Bangalore, May 28: The Karnataka forest department is grappling with dehydration-related deaths of wild elephants in a reserve forest teeming with pachyderms.The situation is such that 24 elephants have died between January and May this year in the Nagarhole forest, around 230km south of Bangalore.
The post-mortem on the carcasses indicated they died of dehydration-related problems. Only 13 deaths, mostly because of old age, were recorded during the same period in 2011.“Our animal health experts have found that many of these elephants died because of stomach infections after drinking contaminated water,” said chief conservator of forests Ajai Mishra. With the water holes drying up, wild animals, including elephants, drink whatever they find.
The official explanation is that the watering holes dried up for lack of summer rain, which the state usually gets aplenty. But this year’s excessive heat — when even the “salubrious” Bangalore sizzled at nearly 40 degrees Celsius — has only added to the woes of man and animal alike. The state is criticised every year for “poor handling” of water supplies to the people, especially in northern Karnataka where the shortage is acute. But wild animals, entirely dependent on water holes, are left with no alternative but wait for the monsoon.
A recent three-day census of the elephant population in Karnataka, Tamil Nadu, Kerala, Andhra Pradesh, Goa and Maharashtra could throw up more details on the numbers, but the death of so many pachyderms in such a short span of time has left the officials worried.An elephant census conducted five years ago had put the all-India number at 27,694. Of this, Karnataka had the most number of elephants, around 5,900. The entire Nilgiri biosphere reserve of nearly 14,000sqkm, which stretches into neighbouring Kerala and Tamil Nadu, is home to nearly 8,000 elephants.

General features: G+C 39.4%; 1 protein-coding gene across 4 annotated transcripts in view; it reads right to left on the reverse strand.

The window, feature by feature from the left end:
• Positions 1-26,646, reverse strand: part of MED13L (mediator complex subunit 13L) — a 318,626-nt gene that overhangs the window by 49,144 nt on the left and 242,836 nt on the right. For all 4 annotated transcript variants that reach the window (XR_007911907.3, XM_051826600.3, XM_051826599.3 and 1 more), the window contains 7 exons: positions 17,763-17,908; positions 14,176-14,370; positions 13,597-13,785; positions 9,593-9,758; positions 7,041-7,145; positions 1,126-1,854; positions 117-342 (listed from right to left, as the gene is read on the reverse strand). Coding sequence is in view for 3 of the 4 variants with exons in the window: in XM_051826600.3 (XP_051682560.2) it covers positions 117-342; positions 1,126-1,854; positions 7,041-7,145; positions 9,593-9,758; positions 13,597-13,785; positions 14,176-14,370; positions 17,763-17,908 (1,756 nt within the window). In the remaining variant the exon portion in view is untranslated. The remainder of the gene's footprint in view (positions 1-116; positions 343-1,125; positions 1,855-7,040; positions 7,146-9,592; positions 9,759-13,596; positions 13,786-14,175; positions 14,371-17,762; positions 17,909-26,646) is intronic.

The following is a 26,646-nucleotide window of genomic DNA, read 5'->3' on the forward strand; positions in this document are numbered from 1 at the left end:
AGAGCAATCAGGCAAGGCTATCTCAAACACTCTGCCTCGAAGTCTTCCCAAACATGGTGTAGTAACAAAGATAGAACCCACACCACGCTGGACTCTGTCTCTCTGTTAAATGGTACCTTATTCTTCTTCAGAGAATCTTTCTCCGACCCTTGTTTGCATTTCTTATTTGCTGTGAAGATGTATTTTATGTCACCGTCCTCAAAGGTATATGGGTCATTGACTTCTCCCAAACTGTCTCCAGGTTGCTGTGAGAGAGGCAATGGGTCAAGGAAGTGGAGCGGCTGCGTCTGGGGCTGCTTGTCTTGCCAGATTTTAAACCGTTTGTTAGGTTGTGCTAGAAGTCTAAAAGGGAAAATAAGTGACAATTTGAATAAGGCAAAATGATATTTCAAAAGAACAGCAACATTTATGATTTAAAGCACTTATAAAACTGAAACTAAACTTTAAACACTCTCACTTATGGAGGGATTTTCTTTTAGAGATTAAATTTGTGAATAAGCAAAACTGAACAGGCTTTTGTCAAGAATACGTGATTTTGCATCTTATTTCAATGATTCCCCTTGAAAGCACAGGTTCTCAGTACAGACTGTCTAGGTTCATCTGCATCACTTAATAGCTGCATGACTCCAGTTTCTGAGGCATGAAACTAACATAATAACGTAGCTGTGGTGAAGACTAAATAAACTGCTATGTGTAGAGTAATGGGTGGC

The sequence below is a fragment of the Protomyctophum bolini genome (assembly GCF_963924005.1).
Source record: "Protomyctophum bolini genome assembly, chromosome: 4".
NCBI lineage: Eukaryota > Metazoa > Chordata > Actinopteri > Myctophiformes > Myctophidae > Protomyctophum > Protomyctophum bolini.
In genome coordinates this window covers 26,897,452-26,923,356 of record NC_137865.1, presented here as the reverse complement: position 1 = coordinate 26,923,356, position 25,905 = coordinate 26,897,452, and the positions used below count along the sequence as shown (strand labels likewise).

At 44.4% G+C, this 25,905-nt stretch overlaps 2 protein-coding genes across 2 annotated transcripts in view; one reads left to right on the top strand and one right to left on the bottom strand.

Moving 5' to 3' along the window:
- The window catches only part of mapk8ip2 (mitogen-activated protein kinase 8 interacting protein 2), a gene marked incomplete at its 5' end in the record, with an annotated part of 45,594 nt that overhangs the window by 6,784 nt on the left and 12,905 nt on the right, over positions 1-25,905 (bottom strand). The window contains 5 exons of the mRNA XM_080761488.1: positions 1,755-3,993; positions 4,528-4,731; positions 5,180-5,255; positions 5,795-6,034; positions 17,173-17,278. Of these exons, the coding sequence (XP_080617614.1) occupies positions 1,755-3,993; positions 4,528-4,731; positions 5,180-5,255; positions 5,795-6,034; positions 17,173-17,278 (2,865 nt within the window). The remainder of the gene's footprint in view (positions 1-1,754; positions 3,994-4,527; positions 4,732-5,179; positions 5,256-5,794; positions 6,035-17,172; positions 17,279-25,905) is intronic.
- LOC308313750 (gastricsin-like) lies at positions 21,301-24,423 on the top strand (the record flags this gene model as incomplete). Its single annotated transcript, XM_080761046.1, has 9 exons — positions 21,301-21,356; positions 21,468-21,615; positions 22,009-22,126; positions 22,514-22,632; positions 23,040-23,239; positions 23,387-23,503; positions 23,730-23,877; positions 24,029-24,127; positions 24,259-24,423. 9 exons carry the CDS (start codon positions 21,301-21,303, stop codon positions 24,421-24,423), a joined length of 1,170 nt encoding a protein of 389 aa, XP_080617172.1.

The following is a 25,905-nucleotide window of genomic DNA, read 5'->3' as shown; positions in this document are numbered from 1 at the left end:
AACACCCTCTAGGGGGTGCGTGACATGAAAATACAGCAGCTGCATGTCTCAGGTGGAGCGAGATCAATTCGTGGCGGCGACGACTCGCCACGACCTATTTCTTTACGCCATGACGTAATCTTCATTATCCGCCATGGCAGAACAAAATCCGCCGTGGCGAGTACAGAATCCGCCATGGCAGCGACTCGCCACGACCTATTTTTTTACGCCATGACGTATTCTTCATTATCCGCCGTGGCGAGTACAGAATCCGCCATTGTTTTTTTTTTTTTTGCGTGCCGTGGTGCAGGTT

The Nilgiri reserve includes the 640sqkm Nagarhole forest.
However, Ajay Desai, a wildlife expert and former member of a task force on elephants, said there could be other reasons for the deaths. “Elephants, like humans, die of old age and diseases. So we need to keep that in mind. But this year has been extremely bad for wildlife and lack of rain is just one the issues,” Desai told The Telegraph. The severe drought has also affected the regeneration of foliage that elephants feed on.